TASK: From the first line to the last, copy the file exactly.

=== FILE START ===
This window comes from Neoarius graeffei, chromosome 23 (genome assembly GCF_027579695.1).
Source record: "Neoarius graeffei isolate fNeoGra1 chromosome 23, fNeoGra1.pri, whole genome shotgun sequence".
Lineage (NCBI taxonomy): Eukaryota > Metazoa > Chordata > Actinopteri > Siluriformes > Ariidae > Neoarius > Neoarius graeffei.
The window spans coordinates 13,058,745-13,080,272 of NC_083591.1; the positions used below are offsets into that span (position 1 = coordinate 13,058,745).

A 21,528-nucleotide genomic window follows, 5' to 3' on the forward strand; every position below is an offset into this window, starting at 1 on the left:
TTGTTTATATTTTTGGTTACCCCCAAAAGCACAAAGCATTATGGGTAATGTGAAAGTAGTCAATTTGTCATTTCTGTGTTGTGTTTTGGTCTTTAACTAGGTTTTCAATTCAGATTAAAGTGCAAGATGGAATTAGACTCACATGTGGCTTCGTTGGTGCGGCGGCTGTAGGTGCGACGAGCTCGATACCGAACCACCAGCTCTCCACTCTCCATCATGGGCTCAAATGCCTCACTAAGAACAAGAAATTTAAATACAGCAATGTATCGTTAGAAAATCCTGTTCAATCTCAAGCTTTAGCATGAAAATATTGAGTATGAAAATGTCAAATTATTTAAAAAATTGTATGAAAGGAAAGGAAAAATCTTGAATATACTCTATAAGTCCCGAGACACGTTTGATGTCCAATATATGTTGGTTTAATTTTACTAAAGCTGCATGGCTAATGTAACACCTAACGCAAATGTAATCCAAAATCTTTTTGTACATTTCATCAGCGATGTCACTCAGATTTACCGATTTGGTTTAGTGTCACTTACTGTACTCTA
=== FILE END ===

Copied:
This window comes from Neoarius graeffei, chromosome 23 (genome assembly GCF_027579695.1).
Source record: "Neoarius graeffei isolate fNeoGra1 chromosome 23, fNeoGra1.pri, whole genome shotgun sequence".
Lineage (NCBI taxonomy): Eukaryota > Metazoa > Chordata > Actinopteri > Siluriformes > Ariidae > Neoarius > Neoarius graeffei.
The window spans coordinates 13,058,745-13,080,272 of NC_083591.1; the positions used below are offsets into that span (position 1 = coordinate 13,058,745).

A 21,528-nucleotide genomic window follows, 5' to 3' on the forward strand; every position below is an offset into this window, starting at 1 on the left:
TTGTTTATATTTTTGGTTACCCCCAAAAGCACAAAGCATTATGGGTAATGTGAAAGTAGTCAATTTGTCATTTCTGTGTTGTGTTTTGGTCTTTAACTAGGTTTTCAATTCAGATTAAAGTGCAAGATGGAATTAGACTCACATGTGGCTTCGTTGGTGCGGCGGCTGTAGGTGCGACGAGCTCGATACCGAACCACCAGCTCTCCACTCTCCATCATGGGCTCAAATGCCTCACTAAGAACAAGAAATTTAAATACAGCAATGTATCGTTAGAAAATCCTGTTCAATCTCAAGCTTTAGCATGAAAATATTGAGTATGAAAATGTCAAATTATTTAAAAAATTGTATGAAAGGAAAGGAAAAATCTTGAATATACTCTATAAGTCCCGAGACACGTTTGATGTCCAATATATGTTGGTTTAATTTTACTAAAGCTGCATGGCTAATGTAACACCTAACGCAAATGTAATCCAAAATCTTTTTGTACATTTCATCAGCGATGTCACTCAGATTTACCGATTTGGTTTAGTGTCACTTACTGTACTCTA